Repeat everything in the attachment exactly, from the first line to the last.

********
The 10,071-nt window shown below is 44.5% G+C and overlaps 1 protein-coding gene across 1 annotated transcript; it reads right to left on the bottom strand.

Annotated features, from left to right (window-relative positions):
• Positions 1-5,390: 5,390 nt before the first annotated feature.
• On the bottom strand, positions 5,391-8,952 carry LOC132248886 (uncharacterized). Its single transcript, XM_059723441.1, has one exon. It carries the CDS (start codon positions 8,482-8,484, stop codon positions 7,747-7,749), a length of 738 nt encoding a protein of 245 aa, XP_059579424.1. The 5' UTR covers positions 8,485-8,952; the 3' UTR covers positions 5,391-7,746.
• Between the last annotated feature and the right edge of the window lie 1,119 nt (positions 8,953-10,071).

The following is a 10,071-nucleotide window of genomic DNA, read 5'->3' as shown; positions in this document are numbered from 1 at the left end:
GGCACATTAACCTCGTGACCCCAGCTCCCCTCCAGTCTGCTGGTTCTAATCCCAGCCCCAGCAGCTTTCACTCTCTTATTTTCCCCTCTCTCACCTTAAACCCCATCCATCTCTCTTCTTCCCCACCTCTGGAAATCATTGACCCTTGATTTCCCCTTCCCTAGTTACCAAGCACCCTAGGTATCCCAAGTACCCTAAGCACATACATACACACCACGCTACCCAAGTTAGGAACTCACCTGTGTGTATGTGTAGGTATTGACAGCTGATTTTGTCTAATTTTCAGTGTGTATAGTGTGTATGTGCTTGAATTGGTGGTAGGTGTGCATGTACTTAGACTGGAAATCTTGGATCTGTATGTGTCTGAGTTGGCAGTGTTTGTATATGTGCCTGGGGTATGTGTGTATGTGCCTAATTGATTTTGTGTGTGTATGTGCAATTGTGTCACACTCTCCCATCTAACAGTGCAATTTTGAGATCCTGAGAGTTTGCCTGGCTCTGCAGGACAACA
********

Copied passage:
The 10,071-nt window shown below is 44.5% G+C and overlaps 1 protein-coding gene across 1 annotated transcript; it reads right to left on the bottom strand.

Annotated features, from left to right (window-relative positions):
• Positions 1-5,390: 5,390 nt before the first annotated feature.
• On the bottom strand, positions 5,391-8,952 carry LOC132248886 (uncharacterized). Its single transcript, XM_059723441.1, has one exon. It carries the CDS (start codon positions 8,482-8,484, stop codon positions 7,747-7,749), a length of 738 nt encoding a protein of 245 aa, XP_059579424.1. The 5' UTR covers positions 8,485-8,952; the 3' UTR covers positions 5,391-7,746.
• Between the last annotated feature and the right edge of the window lie 1,119 nt (positions 8,953-10,071).

The following is a 10,071-nucleotide window of genomic DNA, read 5'->3' as shown; positions in this document are numbered from 1 at the left end:
GGCACATTAACCTCGTGACCCCAGCTCCCCTCCAGTCTGCTGGTTCTAATCCCAGCCCCAGCAGCTTTCACTCTCTTATTTTCCCCTCTCTCACCTTAAACCCCATCCATCTCTCTTCTTCCCCACCTCTGGAAATCATTGACCCTTGATTTCCCCTTCCCTAGTTACCAAGCACCCTAGGTATCCCAAGTACCCTAAGCACATACATACACACCACGCTACCCAAGTTAGGAACTCACCTGTGTGTATGTGTAGGTATTGACAGCTGATTTTGTCTAATTTTCAGTGTGTATAGTGTGTATGTGCTTGAATTGGTGGTAGGTGTGCATGTACTTAGACTGGAAATCTTGGATCTGTATGTGTCTGAGTTGGCAGTGTTTGTATATGTGCCTGGGGTATGTGTGTATGTGCCTAATTGATTTTGTGTGTGTATGTGCAATTGTGTCACACTCTCCCATCTAACAGTGCAATTTTGAGATCCTGAGAGTTTGCCTGGCTCTGCAGGACAACA